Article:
¸

+

¸

0

y

0

¸

is a reﬂection of the fact that these vectors form a basis —this system

¸

x

y

z

¸

= (c

1

¸

1

0

0

¸

+c

3

¸

0

0

1

¸

) +c

2

¸

0

1

0

¸

**has one and only one solution for any x, y, z ∈ R.
**

These examples illustrate a natural way to decompose a space into a sum

of subspaces in such a way that each vector decomposes uniquely into a sum of

vectors from the parts. The next result says that this way is the only way.

4.7 Deﬁnition The concatenation of the sequences B

1

= '

β

1,1

, . . . ,

β

1,n1

`,

. . . , B

k

= '

β

k,1

, . . . ,

β

k,n

!

` is their adjoinment.

B

1

B

2

B

k

= '

β

1,1

, . . . ,

β

1,n1

,

β

2,1

, . . . ,

β

k,n

!

`

4.8 Lemma Let V be a vector space that is the sum of some of its subspaces

V = W

1

+ + W

k

. Let B

1

, . . . , B

k

be any bases for these subspaces. Then

the following are equivalent.

(1) For every v ∈ V , the expression v = w

1

+ + w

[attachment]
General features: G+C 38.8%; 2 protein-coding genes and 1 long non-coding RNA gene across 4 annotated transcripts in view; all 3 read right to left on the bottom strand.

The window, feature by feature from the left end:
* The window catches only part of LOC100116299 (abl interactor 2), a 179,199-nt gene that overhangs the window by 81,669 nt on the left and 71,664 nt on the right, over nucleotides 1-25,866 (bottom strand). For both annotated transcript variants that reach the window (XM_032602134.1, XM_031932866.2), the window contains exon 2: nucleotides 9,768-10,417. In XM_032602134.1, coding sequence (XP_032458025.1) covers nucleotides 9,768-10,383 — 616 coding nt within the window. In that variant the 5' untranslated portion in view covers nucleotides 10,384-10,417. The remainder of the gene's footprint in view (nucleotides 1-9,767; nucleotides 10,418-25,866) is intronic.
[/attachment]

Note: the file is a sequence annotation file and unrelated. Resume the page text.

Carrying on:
k

(with w

i

∈ W

i

) is

unique.

(2) The concatenation B

1

B

k

is a basis for V .

(3) The nonzero members of ¦ w

1

, . . . , w

k

¦ (with w

i

∈ W

i

) form a linearly

independent set —among nonzero vectors from diﬀerent W

i

’s, every linear

relationship is trivial.

134 Chapter Two. Vector Spaces

Proof. We will show that (1) =⇒ (2), that (2) =⇒ (3), and ﬁnally that

(3) =⇒ (1). For these arguments, observe that we can pass from a combination

of w’s to a combination of

β’s

d

1

w

1

+ +d

k

w

k

= d

1

(c

1,1

β

1,1

+ +c

1,n

1

β

1,n

1

) + +d

k

(c

k,1

β

k,1

+ +c

k,n

!

β

k,n

!

)

= d

1

c

1,1

β

1,1

+ +d

k

c

k,n

!

β

k,n

!

(∗)

and vice versa.

For (1) =⇒ (2), assume that all decompositions are unique. We will show

that B

1

B

k

spans the space and is linearly independent. It spans the

space because the assumption that V = W

1

+ + W

k

means that every v

can be expressed as v = w

1

+ + w

k

, which translates by equation (∗) to an

expression of v as a linear combination of the

β’s from the concatenation. For

linear independence, consider this linear relationship.

0 = c

1,1

β

1,1

+ +c

k,n

!

β

k,n

!

Regroup as in (∗) (that is, take d

1

, . . . , d

k

to be 1 and move from bottom to

top) to get the decomposition

0 = w

1

+ + w

k

. Because of the assumption